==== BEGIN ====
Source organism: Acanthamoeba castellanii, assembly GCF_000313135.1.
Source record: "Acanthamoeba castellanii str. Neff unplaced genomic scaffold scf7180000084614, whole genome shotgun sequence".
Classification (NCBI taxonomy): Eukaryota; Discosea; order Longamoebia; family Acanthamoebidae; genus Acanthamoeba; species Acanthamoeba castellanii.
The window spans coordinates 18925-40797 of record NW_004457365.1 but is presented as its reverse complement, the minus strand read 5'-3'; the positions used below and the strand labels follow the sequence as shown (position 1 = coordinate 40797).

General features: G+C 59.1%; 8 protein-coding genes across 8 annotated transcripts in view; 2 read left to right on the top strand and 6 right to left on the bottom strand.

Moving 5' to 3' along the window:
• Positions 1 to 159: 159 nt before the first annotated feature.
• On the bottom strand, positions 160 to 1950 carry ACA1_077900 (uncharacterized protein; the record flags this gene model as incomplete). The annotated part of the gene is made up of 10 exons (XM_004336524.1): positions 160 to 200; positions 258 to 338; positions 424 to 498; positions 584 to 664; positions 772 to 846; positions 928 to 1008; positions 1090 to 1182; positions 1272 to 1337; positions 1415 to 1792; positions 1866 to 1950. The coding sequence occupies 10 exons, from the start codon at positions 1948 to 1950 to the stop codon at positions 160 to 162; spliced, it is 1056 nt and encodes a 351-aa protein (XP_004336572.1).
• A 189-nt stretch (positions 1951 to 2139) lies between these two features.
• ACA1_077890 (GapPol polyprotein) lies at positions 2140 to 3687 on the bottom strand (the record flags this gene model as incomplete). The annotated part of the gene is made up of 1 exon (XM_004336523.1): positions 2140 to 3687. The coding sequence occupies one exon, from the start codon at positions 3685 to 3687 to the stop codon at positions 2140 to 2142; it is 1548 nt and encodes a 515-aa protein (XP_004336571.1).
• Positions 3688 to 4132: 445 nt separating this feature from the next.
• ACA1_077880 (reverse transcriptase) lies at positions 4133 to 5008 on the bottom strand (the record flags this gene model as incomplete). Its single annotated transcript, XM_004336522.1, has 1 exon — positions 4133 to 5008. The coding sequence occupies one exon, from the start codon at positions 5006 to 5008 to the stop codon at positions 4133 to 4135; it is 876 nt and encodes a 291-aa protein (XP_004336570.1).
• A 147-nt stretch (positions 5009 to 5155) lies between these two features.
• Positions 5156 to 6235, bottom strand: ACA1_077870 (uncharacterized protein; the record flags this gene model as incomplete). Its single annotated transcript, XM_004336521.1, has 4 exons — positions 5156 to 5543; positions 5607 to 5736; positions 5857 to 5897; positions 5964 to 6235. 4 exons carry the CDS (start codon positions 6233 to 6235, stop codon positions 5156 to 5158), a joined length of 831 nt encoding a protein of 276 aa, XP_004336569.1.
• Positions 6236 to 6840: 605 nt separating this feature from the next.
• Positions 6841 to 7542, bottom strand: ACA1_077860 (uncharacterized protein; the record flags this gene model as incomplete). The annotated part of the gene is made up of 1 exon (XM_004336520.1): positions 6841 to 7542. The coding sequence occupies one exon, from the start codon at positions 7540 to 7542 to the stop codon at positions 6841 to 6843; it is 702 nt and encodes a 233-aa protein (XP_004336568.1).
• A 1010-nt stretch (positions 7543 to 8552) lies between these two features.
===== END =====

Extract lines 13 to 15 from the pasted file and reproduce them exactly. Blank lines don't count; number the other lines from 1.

• A 147-nt stretch (positions 5009 to 5155) lies between these two features.
• Positions 5156 to 6235, bottom strand: ACA1_077870 (uncharacterized protein; the record flags this gene model as incomplete). Its single annotated transcript, XM_004336521.1, has 4 exons — positions 5156 to 5543; positions 5607 to 5736; positions 5857 to 5897; positions 5964 to 6235. 4 exons carry the CDS (start codon positions 6233 to 6235, stop codon positions 5156 to 5158), a joined length of 831 nt encoding a protein of 276 aa, XP_004336569.1.
• Positions 6236 to 6840: 605 nt separating this feature from the next.